Anonymous Distributor

Harvey Mackay tells the following great story about a son asking his mother what he needs to do to be a success when he grows up.

The mother thought for a moment, and then told her son to bring her a pencil. Puzzled, the boy found a pencil and gave it to her.

“If you want to do good,” she said, “you have to be just like this pencil.”

“What does that mean?” her son asked.

“First,” she said, “like a pencil, you’ll be able to do a lot of things, but not on your own. You have to allow yourself to be held in someone’s hand.”

The mother is talking about teamwork. You can’t do it all by yourself. Mackay defines teamwork as a collection of diverse individuals who respect each other and are committed to each other’s success. You can’t be successful without a committed team working with you.

“Second,” she said, “like a pencil, you’ll have to go through a painful sharpening from time to time, but you’ll need it to become a better pencil.”

Giving and taking criticism is not an easy task, but it is necessary to become better. No one ever choked to death swallowing his or her own pride. Accepting honest criticism or a suggestion will make you better than you were before.

“Third, like a pencil, you’ll be able to correct any mistakes you make,” she said.

Everyone makes mistakes. That’s one way you learn. Mistakes don’t make you a failure. There are really no mistakes in life; there are only lessons.

“Fourth, like a pencil, no matter what you look like on the outside, the most important part will always be what’s on the inside,” she said.

Most people aren’t born with self confidence. Mackay’s advice to develop self confidence is: track your success, practice being assertive, accept that failure is not the end of the world, step out of your comfort zone, set goals, keep improving your skills, and above all else, don’t compare yourself to others.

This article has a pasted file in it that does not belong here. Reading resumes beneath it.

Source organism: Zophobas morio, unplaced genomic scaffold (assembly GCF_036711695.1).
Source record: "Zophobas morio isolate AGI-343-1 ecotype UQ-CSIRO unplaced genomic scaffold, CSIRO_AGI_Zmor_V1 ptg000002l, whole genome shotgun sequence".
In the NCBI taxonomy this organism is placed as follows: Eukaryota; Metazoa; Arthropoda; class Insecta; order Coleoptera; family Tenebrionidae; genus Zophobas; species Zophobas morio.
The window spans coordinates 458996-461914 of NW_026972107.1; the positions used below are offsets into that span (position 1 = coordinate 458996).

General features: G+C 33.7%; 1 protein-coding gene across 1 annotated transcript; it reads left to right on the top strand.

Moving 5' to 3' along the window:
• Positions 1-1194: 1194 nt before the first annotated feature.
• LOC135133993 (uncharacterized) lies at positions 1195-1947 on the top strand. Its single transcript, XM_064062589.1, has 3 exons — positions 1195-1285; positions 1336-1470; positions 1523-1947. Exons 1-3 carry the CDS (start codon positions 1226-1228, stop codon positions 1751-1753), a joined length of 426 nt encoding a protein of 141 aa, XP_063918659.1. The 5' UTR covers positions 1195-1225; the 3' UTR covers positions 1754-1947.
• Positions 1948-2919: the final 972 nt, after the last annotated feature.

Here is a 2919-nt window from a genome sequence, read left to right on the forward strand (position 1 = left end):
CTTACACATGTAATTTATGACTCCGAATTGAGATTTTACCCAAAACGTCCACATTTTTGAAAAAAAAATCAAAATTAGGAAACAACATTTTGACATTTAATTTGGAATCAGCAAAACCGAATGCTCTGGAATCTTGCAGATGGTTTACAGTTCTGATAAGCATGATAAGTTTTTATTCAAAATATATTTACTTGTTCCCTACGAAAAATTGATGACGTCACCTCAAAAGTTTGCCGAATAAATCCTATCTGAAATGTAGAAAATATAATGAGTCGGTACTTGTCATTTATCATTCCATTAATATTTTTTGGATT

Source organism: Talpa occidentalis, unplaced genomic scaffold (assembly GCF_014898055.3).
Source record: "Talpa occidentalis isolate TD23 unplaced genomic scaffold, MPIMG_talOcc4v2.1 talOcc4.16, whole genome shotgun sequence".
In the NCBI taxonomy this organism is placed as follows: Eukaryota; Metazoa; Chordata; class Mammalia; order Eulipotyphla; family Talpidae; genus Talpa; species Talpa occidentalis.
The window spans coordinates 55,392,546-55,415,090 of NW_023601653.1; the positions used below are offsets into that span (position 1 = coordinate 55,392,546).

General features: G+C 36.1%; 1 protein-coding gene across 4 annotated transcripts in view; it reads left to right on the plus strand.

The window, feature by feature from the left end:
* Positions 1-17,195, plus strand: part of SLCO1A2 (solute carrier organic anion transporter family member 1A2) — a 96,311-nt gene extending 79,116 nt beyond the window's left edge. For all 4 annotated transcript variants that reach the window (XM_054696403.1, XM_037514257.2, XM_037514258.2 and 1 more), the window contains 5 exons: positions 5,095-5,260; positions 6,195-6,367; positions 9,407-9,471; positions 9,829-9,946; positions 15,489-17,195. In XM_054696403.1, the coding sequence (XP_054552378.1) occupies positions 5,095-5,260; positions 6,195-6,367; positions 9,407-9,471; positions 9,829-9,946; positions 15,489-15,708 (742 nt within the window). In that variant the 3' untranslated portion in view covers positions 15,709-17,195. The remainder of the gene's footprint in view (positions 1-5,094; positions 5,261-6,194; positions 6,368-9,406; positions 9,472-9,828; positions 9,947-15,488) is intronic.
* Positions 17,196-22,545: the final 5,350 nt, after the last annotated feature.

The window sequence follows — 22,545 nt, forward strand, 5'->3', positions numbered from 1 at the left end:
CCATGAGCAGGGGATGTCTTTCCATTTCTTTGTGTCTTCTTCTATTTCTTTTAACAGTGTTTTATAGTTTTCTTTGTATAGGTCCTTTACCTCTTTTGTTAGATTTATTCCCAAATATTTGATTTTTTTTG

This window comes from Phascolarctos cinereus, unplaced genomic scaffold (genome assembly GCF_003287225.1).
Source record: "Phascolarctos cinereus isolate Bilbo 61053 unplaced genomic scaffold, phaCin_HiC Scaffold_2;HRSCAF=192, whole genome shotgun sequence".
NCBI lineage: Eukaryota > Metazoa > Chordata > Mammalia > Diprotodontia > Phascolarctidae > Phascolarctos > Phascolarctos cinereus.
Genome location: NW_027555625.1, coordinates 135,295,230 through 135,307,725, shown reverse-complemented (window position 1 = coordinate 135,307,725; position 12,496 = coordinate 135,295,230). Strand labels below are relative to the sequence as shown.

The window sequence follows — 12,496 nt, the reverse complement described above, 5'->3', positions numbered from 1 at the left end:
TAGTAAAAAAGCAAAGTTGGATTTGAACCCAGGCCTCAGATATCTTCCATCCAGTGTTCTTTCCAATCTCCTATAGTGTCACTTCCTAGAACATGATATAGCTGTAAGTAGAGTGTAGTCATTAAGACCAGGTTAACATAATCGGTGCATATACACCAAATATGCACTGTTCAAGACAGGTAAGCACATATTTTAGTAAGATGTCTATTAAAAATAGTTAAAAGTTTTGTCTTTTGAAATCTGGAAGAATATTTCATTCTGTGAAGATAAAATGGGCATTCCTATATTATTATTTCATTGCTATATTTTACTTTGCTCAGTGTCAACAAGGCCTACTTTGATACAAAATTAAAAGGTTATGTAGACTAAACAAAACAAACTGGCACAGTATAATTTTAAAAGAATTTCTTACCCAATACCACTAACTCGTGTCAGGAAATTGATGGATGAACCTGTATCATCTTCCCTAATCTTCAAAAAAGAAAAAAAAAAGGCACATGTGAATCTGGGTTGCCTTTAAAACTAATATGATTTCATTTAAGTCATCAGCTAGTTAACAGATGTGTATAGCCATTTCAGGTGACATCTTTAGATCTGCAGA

“And fifth,” the mother finished, “like a pencil, you’ll have to press hard to make a mark.”

Success comes before work only in the dictionary. There is no magic formula or magic wand. Even people with natural talent or skills, continually hone those talents or skills with lots of hard work and practice.

The mother touched on five important topics: teamwork, being able to accept criticism, correcting mistakes, self confidence, and working hard. That’s good advice for all of us.


Rev. Robert Schuller says there are four kinds of people: “First, there are the cop-outs. These people set no goals and make no decisions.

“Second, there are the hold-outs. They have a beautiful dream, but they’re afraid to respond to its challenge because they aren’t sure they can make it. These people have lost all childlike faith.

“Third, there are the drop-outs. They start to make their dream come true. They know their role. They set their goals. But when the going gets tough, they quit. They don’t pay the toll.

“Finally, there are the all-outs. They are the people who know their role. They want and need and are going to be stars: star students, star parents, star waitresses. They want to shine out as an inspiration to others. They set their goals…The all-outs never quit. Even when the toll gets heavy, they’re dedicated. They’re committed.

“To be committed, you must be ‘all in.’ You can’t just do the best you can. You have to do everything you can. Remember, the difference between 100-percent ‘all in’ and 99-percent ‘all in’ is 100 percent.”


When I think of commitment, I think of the story of the Pig and the Chicken walking down the road.

The Chicken says: “Hey, Pig! I was thinking we should open a restaurant!”

The Pig replies: “Hmmm, what would we call it?”

The Chicken responds: “How about ‘Ham-n-Eggs’?”

The Pig thinks for a moment and says: “No, thanks. I’d be committed, but you’d only be involved!”


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